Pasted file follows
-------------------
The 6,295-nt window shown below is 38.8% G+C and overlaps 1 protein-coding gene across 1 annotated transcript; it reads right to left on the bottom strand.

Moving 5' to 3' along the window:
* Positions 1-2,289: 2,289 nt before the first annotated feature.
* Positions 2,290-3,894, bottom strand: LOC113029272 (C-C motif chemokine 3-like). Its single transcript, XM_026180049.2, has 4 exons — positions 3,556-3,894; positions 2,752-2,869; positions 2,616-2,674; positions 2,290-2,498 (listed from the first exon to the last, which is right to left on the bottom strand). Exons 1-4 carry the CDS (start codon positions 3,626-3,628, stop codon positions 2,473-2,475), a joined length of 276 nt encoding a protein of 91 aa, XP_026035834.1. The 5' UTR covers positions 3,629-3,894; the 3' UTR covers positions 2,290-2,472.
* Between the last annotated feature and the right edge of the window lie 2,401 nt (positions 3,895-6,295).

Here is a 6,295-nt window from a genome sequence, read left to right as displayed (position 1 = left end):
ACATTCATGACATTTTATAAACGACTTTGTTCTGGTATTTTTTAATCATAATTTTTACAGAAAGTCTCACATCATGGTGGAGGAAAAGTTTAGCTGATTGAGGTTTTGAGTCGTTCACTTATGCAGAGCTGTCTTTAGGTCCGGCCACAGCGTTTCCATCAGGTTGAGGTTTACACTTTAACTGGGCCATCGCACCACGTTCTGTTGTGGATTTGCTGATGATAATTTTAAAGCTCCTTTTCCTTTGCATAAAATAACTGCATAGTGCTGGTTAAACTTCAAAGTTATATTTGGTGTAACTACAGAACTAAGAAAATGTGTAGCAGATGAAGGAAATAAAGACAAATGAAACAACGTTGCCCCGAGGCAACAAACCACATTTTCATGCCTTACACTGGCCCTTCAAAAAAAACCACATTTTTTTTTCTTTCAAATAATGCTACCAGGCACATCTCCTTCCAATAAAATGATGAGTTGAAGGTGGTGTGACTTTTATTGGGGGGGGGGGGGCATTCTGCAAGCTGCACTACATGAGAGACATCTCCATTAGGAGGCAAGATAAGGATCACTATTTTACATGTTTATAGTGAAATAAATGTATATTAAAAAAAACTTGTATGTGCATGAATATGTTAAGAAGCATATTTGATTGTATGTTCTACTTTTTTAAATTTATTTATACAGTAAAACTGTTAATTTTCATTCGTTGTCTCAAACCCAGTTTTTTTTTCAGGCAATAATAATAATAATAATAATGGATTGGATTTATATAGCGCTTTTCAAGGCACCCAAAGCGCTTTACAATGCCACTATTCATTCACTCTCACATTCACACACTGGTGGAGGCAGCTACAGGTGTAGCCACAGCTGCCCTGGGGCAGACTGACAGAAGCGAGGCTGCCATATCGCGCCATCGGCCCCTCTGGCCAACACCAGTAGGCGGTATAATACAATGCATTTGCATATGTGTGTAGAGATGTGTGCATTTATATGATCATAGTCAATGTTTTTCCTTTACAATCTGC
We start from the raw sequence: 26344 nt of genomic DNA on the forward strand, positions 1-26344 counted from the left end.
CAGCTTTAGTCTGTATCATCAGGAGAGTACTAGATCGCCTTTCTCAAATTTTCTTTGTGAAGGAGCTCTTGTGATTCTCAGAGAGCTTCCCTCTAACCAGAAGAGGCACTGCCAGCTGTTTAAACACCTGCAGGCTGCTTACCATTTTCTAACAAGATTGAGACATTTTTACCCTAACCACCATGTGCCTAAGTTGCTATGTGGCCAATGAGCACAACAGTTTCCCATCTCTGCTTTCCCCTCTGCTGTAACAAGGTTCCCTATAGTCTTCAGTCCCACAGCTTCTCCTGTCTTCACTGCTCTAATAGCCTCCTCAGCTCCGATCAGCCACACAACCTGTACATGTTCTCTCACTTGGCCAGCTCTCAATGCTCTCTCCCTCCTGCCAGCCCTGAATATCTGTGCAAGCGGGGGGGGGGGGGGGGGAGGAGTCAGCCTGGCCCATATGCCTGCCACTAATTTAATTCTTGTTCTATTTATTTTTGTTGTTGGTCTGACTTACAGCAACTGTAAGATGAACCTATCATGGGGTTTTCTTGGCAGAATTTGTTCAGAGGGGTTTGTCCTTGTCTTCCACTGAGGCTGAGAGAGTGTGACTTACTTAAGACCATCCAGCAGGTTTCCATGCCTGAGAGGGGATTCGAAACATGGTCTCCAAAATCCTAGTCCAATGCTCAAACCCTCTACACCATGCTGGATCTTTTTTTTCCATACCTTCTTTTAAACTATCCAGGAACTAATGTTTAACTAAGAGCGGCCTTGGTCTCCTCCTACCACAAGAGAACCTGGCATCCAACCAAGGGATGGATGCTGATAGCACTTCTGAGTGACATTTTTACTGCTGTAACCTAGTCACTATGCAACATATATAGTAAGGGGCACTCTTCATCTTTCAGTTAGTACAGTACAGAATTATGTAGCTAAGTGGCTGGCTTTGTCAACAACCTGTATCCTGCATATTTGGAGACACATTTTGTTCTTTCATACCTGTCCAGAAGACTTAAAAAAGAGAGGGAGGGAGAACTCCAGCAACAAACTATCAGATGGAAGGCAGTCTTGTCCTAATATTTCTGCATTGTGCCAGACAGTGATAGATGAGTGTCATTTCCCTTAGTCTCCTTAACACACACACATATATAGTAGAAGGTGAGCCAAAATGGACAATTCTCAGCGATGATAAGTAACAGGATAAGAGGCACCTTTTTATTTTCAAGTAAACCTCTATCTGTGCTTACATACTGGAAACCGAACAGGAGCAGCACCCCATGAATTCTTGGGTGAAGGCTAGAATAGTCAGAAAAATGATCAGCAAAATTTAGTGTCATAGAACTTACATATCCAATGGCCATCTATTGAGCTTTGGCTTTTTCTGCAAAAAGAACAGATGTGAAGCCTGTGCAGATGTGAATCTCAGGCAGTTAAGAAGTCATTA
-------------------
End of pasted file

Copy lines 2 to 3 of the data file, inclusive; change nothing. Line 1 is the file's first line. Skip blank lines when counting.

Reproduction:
Moving 5' to 3' along the window:
* Positions 1-2,289: 2,289 nt before the first annotated feature.